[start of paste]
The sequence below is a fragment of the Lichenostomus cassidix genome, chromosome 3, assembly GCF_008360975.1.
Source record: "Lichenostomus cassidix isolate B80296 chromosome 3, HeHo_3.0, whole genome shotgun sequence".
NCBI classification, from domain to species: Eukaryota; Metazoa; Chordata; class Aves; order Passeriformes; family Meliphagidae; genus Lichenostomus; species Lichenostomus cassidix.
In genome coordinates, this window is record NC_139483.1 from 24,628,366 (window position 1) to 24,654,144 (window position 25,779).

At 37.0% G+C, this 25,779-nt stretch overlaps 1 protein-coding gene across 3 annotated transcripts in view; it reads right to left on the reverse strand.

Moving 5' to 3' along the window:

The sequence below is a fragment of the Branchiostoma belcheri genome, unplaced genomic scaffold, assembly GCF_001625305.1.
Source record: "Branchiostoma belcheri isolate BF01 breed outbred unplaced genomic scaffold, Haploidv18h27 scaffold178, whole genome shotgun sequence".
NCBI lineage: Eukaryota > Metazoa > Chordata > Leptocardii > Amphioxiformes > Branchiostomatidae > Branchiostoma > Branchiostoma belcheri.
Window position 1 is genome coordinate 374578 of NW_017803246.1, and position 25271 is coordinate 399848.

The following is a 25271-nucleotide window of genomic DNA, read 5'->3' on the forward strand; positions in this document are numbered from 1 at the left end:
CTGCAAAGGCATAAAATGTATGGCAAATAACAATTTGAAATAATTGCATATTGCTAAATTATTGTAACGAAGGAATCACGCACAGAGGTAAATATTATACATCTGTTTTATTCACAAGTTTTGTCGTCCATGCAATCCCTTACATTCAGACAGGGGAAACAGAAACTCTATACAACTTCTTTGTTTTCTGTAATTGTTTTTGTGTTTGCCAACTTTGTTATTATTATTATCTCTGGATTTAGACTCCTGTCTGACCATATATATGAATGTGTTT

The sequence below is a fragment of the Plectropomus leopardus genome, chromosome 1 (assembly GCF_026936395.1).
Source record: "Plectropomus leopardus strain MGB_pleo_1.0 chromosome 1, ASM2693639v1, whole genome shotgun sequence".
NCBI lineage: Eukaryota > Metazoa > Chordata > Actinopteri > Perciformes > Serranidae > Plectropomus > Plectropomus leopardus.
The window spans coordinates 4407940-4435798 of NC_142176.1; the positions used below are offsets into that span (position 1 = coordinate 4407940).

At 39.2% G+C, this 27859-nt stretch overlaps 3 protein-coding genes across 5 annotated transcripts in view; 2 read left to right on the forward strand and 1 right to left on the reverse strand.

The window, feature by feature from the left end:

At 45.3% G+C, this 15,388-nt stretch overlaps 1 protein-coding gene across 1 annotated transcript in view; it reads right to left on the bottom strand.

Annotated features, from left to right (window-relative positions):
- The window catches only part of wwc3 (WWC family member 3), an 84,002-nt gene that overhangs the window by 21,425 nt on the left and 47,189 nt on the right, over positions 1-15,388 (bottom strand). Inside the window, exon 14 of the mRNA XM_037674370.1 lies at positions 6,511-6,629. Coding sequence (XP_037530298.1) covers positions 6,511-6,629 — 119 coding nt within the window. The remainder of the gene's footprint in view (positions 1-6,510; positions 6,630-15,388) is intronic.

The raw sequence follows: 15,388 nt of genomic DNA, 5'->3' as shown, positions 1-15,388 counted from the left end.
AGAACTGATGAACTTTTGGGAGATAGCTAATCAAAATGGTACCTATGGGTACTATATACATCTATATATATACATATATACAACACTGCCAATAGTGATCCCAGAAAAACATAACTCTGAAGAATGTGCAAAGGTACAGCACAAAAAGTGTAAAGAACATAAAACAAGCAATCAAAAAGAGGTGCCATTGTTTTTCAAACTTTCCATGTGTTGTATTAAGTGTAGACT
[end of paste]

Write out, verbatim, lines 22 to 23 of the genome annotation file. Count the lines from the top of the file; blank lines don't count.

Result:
The raw sequence follows: 15,388 nt of genomic DNA, 5'->3' as shown, positions 1-15,388 counted from the left end.
AGAACTGATGAACTTTTGGGAGATAGCTAATCAAAATGGTACCTATGGGTACTATATACATCTATATATATACATATATACAACACTGCCAATAGTGATCCCAGAAAAACATAACTCTGAAGAATGTGCAAAGGTACAGCACAAAAAGTGTAAAGAACATAAAACAAGCAATCAAAAAGAGGTGCCATTGTTTTTCAAACTTTCCATGTGTTGTATTAAGTGTAGACT